Image Diagnosis: Bullosis Diabeticorum


Ashok Kumar Pannu, MD1; Varun Suryadevara, MD1

Perm J 2019;23:19.042 [Full Citation]
E-pub: 10/03/2019

Case Presentation

A 40-year-old woman presented to the Emergency Department with swelling of the right lower limb, pain in the abdomen, and vomiting. The patient had a 16-year history of diabetes mellitus (DM) (early-onset type 2 DM or maturity-onset diabetes of the young). Initially, she received oral antidiabetic drugs; however, 4 months earlier, subcutaneous insulin was started for poor glycemic control. She had a history of distal symmetric sensory polyneuropathy with sensory loss and numbness of both feet, which predisposed her to develop painless ulcers over the tip of the toes of the left foot during the previous few months.

Seven days before admission, the patient developed swelling of the right lower limb involving the leg and foot, which was insidious in onset, gradually progressive, and painless. A painless, tense, bullous lesion over the same foot erupted overnight. The next day, she had diffuse pain in the abdomen, multiple episodes of vomiting, and was admitted to our Emergency Room. On admission, her blood glucose level was 500 mg/dL, serum ketones results were positive, and blood gas analysis showed a high anion gap metabolic acidosis. She was diagnosed with diabetic ketoacidosis, and she received intravenous saline and insulin infusion. Antibiotics were added for suspected cellulitis of the right lower limb.

Examination of the lower limbs revealed bilateral pitting edema extending to the knee on the right side. A tense, nontender bullous lesion, 6 cm x 8 cm in size, with minimal surrounding erythema was present over the medial malleolus of the right foot, suggesting bullosis diabeticorum (Figure 1). The left foot had nontender neuropathic ulcers with blackish discoloration and thick calluses over the bony prominences of the great and second toes. Multiple reddish-brown papules and plaques were present bilaterally in the pretibial regions, suggesting diabetic dermopathy (Figure 2). Neurologic examination showed absent ankle and knee jerks. Sensations for fine touch and vibration were absent over both legs, and joint position sensation was lost in the toes bilaterally. Motor power test results were normal except bilaterally in the ankles (4 out of 5). The peripheral pulses were intact.

Laboratory investigation showed an elevated glycosylated hemoglobin value (16.4%), macroalbuminuria (1.2 g in 24-hour urine), severe hypoalbuminemia (2.4 g/dL), and normal renal function test results. Results of ultrasonography of the lower limbs showed subcutaneous edema without any deep venous thrombosis or abscess. Aspiration of the bullous lesion yielded a clear fluid, which was sterile on culture.

The diabetic ketoacidosis resolved with treatment, and the patient was discharged on subcutaneous insulin therapy and oral medications. Three weeks into the treatment, her plasma glucose levels improved and the bulla healed without scarring.



Certain skin conditions like diabetic dermopathy, bullosis diabeticorum, and necrobiosis lipoidica diabeticorum are frequently associated with an increased likelihood of microvascular complications of DM.1,2 Thus, their presence indicates poor glycemic control and enables early recognition and treatment of microvascular disease.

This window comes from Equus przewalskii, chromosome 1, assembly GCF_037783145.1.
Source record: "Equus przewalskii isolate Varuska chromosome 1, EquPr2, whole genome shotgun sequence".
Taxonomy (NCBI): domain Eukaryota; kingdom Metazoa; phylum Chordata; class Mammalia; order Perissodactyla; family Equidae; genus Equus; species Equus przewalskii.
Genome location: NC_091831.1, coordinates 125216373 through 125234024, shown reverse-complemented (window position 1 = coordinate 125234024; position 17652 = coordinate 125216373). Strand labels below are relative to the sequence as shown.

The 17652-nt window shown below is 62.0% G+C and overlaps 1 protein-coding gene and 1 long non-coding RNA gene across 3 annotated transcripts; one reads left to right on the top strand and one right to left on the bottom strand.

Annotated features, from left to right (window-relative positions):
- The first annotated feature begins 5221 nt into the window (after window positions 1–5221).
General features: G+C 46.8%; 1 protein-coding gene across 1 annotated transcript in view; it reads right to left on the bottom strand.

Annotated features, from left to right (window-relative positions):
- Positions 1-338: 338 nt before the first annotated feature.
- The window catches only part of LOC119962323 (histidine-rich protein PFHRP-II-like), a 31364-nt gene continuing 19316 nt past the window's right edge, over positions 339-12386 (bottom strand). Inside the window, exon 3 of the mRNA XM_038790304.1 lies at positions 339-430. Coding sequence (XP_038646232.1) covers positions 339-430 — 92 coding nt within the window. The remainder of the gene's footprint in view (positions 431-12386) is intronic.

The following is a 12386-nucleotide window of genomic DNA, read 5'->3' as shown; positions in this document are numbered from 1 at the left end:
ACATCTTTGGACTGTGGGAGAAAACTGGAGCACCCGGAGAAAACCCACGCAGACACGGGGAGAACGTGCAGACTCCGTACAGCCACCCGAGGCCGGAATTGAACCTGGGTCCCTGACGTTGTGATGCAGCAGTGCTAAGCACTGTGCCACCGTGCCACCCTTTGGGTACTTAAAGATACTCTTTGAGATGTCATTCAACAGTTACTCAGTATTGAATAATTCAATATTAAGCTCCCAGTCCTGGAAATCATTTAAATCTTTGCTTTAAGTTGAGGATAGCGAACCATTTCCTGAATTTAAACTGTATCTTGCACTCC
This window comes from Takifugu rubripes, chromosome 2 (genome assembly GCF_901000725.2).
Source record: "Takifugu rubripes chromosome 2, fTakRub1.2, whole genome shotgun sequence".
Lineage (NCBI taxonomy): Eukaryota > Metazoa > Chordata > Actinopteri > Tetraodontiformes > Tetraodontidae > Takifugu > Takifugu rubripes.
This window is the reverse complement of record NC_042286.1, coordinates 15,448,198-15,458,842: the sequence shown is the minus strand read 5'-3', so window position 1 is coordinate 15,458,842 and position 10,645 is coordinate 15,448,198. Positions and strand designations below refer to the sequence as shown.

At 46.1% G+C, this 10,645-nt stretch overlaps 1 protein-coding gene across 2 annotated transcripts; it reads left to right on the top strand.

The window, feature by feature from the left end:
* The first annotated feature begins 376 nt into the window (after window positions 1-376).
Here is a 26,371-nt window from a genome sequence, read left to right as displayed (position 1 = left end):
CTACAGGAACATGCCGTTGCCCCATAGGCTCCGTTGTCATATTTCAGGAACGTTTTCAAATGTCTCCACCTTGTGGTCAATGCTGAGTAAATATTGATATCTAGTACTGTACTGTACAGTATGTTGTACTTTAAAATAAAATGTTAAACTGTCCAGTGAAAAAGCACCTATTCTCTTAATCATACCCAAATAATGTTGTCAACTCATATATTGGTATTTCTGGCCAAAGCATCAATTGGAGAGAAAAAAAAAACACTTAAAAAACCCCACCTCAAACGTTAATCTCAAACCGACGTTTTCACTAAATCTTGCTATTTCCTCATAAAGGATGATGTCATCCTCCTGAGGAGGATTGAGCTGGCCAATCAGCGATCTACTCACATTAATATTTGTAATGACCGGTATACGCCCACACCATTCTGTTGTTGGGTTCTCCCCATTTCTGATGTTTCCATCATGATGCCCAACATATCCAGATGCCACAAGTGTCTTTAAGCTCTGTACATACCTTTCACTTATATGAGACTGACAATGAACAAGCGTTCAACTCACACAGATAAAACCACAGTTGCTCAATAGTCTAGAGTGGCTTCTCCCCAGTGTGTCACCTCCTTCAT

Diabetic dermopathy (diabetic shin spots) is common and is seen in up to half of diabetes patients.1 It begins as reddish-brown papules or plaques in the pretibial region, which progress into circular hyperpigmented scars.1-3

Bullosis diabeticorum, or diabetic bulla, is rare and usually occurs in long-standing type 1 DM but can also occur in poorly controlled type 2 DM.2-4 However, as there is no direct correlation with glycemic control, it also rarely occurs in prediabetes and undiagnosed diabetes.5 The lesion occurs spontaneously and abruptly (without any antecedent trauma) as painless, noninflammatory, and sterile bullae. It is usually confined to the distal lower extremities; however, it can also occur at other acral sites. The lesion often resolves spontaneously within 2 to 6 weeks without scarring. It can be complicated with secondary infection or rarely by osteomyelitis.4 The exact etiopathogenesis is unknown. Recurrence may occur and often in the same locations.1,6,7

Necrobiosis lipoidica diabeticorum occurs in less than 1% of cases, most often in young women with type 1 diabetes.1 The lesion is usually a reddish-brown plaque with irregular margins on the pretibial area, which may have atrophic centers and central ulceration.1-3

The index case emphasizes that these conditions can also predict an acute hyperglycemic complication that carries high morbidity and mortality. Early recognition of the etiology of the patient’s lower limb lesions may have led to timely control of her hyperglycemia, potentially preventing her subsequent hospitalization.

Disclosure Statement

The author(s) have no conflicts of interest to disclose.

Authors' Contribution

Ashok Kumar Pannu, MD, participated in patient management, collected patient data, conceived the idea, and drafted and revised the manuscript. Varun Suryadevara, MD, participated in patient management and collected patient data.

How to Cite this Article

Pannu AK, Suryadevara V. Image diagnosis: Bullosis diabeticorum. Perm J 2019;23:19.042. DOI:

Author Affiliations

1 Department of Internal Medicine, Post Graduate Institute of Medical Education and Research, Chandigarh, India

Corresponding Author

Ashok Kumar Pannu, MD (

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Keywords: bullosis diabeticorum, diabetic dermopathy, diabetic ketoacidosis, diabetes mellitus


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